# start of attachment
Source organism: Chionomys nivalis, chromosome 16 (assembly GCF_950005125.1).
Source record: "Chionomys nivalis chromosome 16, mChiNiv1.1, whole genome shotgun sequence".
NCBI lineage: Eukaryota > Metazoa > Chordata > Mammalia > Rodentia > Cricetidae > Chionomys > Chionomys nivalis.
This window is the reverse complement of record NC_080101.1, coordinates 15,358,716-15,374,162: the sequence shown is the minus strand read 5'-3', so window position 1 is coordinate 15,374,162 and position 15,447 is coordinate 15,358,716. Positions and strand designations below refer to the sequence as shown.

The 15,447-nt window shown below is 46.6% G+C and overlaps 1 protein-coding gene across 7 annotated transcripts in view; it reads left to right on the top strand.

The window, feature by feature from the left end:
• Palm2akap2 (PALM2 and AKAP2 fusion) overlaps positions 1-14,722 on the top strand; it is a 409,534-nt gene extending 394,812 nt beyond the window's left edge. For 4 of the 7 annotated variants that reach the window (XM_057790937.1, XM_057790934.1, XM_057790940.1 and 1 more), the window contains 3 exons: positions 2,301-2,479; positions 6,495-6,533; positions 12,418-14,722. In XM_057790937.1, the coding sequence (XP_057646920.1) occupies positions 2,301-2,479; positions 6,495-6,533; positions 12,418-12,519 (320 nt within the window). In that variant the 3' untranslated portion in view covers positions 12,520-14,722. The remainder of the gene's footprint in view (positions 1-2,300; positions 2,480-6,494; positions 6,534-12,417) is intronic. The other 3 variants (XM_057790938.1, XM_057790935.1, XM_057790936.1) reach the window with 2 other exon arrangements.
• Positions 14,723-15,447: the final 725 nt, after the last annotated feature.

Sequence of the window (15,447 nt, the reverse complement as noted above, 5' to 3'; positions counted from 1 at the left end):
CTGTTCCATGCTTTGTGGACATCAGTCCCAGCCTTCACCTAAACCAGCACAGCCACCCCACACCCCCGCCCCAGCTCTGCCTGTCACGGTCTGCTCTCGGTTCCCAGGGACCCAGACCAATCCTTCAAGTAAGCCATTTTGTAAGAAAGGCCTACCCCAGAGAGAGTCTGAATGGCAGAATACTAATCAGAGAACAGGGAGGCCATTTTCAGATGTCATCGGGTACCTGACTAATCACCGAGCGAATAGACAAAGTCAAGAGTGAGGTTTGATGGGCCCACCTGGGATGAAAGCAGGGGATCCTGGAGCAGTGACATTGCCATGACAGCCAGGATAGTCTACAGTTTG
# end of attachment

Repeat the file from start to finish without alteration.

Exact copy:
Source organism: Chionomys nivalis, chromosome 16 (assembly GCF_950005125.1).
Source record: "Chionomys nivalis chromosome 16, mChiNiv1.1, whole genome shotgun sequence".
NCBI lineage: Eukaryota > Metazoa > Chordata > Mammalia > Rodentia > Cricetidae > Chionomys > Chionomys nivalis.
This window is the reverse complement of record NC_080101.1, coordinates 15,358,716-15,374,162: the sequence shown is the minus strand read 5'-3', so window position 1 is coordinate 15,374,162 and position 15,447 is coordinate 15,358,716. Positions and strand designations below refer to the sequence as shown.

The 15,447-nt window shown below is 46.6% G+C and overlaps 1 protein-coding gene across 7 annotated transcripts in view; it reads left to right on the top strand.

The window, feature by feature from the left end:
• Palm2akap2 (PALM2 and AKAP2 fusion) overlaps positions 1-14,722 on the top strand; it is a 409,534-nt gene extending 394,812 nt beyond the window's left edge. For 4 of the 7 annotated variants that reach the window (XM_057790937.1, XM_057790934.1, XM_057790940.1 and 1 more), the window contains 3 exons: positions 2,301-2,479; positions 6,495-6,533; positions 12,418-14,722. In XM_057790937.1, the coding sequence (XP_057646920.1) occupies positions 2,301-2,479; positions 6,495-6,533; positions 12,418-12,519 (320 nt within the window). In that variant the 3' untranslated portion in view covers positions 12,520-14,722. The remainder of the gene's footprint in view (positions 1-2,300; positions 2,480-6,494; positions 6,534-12,417) is intronic. The other 3 variants (XM_057790938.1, XM_057790935.1, XM_057790936.1) reach the window with 2 other exon arrangements.
• Positions 14,723-15,447: the final 725 nt, after the last annotated feature.

Sequence of the window (15,447 nt, the reverse complement as noted above, 5' to 3'; positions counted from 1 at the left end):
CTGTTCCATGCTTTGTGGACATCAGTCCCAGCCTTCACCTAAACCAGCACAGCCACCCCACACCCCCGCCCCAGCTCTGCCTGTCACGGTCTGCTCTCGGTTCCCAGGGACCCAGACCAATCCTTCAAGTAAGCCATTTTGTAAGAAAGGCCTACCCCAGAGAGAGTCTGAATGGCAGAATACTAATCAGAGAACAGGGAGGCCATTTTCAGATGTCATCGGGTACCTGACTAATCACCGAGCGAATAGACAAAGTCAAGAGTGAGGTTTGATGGGCCCACCTGGGATGAAAGCAGGGGATCCTGGAGCAGTGACATTGCCATGACAGCCAGGATAGTCTACAGTTTG